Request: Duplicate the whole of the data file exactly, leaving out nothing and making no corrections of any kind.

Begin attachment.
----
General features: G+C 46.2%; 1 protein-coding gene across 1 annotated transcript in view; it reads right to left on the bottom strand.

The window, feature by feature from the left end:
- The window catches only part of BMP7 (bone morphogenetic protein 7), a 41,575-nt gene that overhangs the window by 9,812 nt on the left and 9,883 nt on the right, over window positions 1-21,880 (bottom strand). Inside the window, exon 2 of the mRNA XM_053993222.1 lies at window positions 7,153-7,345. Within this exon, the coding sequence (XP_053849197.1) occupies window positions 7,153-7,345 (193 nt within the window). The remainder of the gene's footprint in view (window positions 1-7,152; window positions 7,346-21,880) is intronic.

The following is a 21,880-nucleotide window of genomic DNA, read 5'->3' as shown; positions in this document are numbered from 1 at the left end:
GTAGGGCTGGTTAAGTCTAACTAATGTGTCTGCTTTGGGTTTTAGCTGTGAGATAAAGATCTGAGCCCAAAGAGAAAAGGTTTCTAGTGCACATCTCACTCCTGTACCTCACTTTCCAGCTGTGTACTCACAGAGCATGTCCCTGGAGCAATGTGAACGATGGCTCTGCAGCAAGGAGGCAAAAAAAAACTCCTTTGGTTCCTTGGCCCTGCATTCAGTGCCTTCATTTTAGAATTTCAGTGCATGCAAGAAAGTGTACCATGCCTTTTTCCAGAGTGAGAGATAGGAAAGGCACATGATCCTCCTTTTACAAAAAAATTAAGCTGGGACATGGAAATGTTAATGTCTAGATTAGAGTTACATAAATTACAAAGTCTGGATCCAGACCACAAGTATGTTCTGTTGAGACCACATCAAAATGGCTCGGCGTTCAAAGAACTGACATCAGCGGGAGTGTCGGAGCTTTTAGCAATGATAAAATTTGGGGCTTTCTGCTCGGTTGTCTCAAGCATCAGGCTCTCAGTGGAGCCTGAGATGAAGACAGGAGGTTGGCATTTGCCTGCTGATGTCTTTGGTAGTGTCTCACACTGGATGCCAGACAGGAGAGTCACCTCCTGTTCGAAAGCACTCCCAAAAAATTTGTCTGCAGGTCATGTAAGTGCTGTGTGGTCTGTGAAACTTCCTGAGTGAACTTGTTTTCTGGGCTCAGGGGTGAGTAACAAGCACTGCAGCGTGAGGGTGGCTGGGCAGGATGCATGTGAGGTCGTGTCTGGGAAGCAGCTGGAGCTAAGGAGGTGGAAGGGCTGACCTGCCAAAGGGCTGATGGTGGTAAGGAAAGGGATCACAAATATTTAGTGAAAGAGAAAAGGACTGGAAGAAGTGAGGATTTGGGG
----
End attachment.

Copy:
General features: G+C 46.2%; 1 protein-coding gene across 1 annotated transcript in view; it reads right to left on the bottom strand.

The window, feature by feature from the left end:
- The window catches only part of BMP7 (bone morphogenetic protein 7), a 41,575-nt gene that overhangs the window by 9,812 nt on the left and 9,883 nt on the right, over window positions 1-21,880 (bottom strand). Inside the window, exon 2 of the mRNA XM_053993222.1 lies at window positions 7,153-7,345. Within this exon, the coding sequence (XP_053849197.1) occupies window positions 7,153-7,345 (193 nt within the window). The remainder of the gene's footprint in view (window positions 1-7,152; window positions 7,346-21,880) is intronic.

The following is a 21,880-nucleotide window of genomic DNA, read 5'->3' as shown; positions in this document are numbered from 1 at the left end:
GTAGGGCTGGTTAAGTCTAACTAATGTGTCTGCTTTGGGTTTTAGCTGTGAGATAAAGATCTGAGCCCAAAGAGAAAAGGTTTCTAGTGCACATCTCACTCCTGTACCTCACTTTCCAGCTGTGTACTCACAGAGCATGTCCCTGGAGCAATGTGAACGATGGCTCTGCAGCAAGGAGGCAAAAAAAAACTCCTTTGGTTCCTTGGCCCTGCATTCAGTGCCTTCATTTTAGAATTTCAGTGCATGCAAGAAAGTGTACCATGCCTTTTTCCAGAGTGAGAGATAGGAAAGGCACATGATCCTCCTTTTACAAAAAAATTAAGCTGGGACATGGAAATGTTAATGTCTAGATTAGAGTTACATAAATTACAAAGTCTGGATCCAGACCACAAGTATGTTCTGTTGAGACCACATCAAAATGGCTCGGCGTTCAAAGAACTGACATCAGCGGGAGTGTCGGAGCTTTTAGCAATGATAAAATTTGGGGCTTTCTGCTCGGTTGTCTCAAGCATCAGGCTCTCAGTGGAGCCTGAGATGAAGACAGGAGGTTGGCATTTGCCTGCTGATGTCTTTGGTAGTGTCTCACACTGGATGCCAGACAGGAGAGTCACCTCCTGTTCGAAAGCACTCCCAAAAAATTTGTCTGCAGGTCATGTAAGTGCTGTGTGGTCTGTGAAACTTCCTGAGTGAACTTGTTTTCTGGGCTCAGGGGTGAGTAACAAGCACTGCAGCGTGAGGGTGGCTGGGCAGGATGCATGTGAGGTCGTGTCTGGGAAGCAGCTGGAGCTAAGGAGGTGGAAGGGCTGACCTGCCAAAGGGCTGATGGTGGTAAGGAAAGGGATCACAAATATTTAGTGAAAGAGAAAAGGACTGGAAGAAGTGAGGATTTGGGG